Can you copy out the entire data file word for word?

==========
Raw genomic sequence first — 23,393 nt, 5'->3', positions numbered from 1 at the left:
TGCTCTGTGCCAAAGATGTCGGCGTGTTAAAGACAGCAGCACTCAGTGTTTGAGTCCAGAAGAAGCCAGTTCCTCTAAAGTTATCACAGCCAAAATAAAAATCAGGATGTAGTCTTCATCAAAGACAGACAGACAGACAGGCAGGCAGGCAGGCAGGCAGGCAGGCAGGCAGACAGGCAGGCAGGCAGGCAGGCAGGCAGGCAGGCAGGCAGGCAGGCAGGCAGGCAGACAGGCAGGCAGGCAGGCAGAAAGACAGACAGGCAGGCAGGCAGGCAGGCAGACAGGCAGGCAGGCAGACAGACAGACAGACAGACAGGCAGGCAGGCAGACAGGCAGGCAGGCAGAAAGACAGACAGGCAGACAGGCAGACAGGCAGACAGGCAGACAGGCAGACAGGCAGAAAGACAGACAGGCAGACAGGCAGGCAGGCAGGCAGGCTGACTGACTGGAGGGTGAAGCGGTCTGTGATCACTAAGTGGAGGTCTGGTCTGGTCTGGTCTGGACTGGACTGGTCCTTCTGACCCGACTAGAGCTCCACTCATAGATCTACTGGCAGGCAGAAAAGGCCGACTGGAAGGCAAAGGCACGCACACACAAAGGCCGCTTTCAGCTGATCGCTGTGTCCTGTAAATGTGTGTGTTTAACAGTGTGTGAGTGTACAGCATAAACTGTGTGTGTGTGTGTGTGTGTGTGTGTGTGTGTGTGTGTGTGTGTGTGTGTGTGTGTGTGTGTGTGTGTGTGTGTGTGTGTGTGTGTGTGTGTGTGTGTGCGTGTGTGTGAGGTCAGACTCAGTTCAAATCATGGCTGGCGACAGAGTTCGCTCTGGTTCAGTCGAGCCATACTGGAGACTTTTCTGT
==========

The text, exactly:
Raw genomic sequence first — 23,393 nt, 5'->3', positions numbered from 1 at the left:
TGCTCTGTGCCAAAGATGTCGGCGTGTTAAAGACAGCAGCACTCAGTGTTTGAGTCCAGAAGAAGCCAGTTCCTCTAAAGTTATCACAGCCAAAATAAAAATCAGGATGTAGTCTTCATCAAAGACAGACAGACAGACAGGCAGGCAGGCAGGCAGGCAGGCAGGCAGGCAGACAGGCAGGCAGGCAGGCAGGCAGGCAGGCAGGCAGGCAGGCAGGCAGGCAGGCAGACAGGCAGGCAGGCAGGCAGAAAGACAGACAGGCAGGCAGGCAGGCAGGCAGACAGGCAGGCAGGCAGACAGACAGACAGACAGACAGGCAGGCAGGCAGACAGGCAGGCAGGCAGAAAGACAGACAGGCAGACAGGCAGACAGGCAGACAGGCAGACAGGCAGACAGGCAGAAAGACAGACAGGCAGACAGGCAGGCAGGCAGGCAGGCTGACTGACTGGAGGGTGAAGCGGTCTGTGATCACTAAGTGGAGGTCTGGTCTGGTCTGGTCTGGACTGGACTGGTCCTTCTGACCCGACTAGAGCTCCACTCATAGATCTACTGGCAGGCAGAAAAGGCCGACTGGAAGGCAAAGGCACGCACACACAAAGGCCGCTTTCAGCTGATCGCTGTGTCCTGTAAATGTGTGTGTTTAACAGTGTGTGAGTGTACAGCATAAACTGTGTGTGTGTGTGTGTGTGTGTGTGTGTGTGTGTGTGTGTGTGTGTGTGTGTGTGTGTGTGTGTGTGTGTGTGTGTGTGTGTGTGTGTGTGTGTGTGTGCGTGTGTGTGAGGTCAGACTCAGTTCAAATCATGGCTGGCGACAGAGTTCGCTCTGGTTCAGTCGAGCCATACTGGAGACTTTTCTGT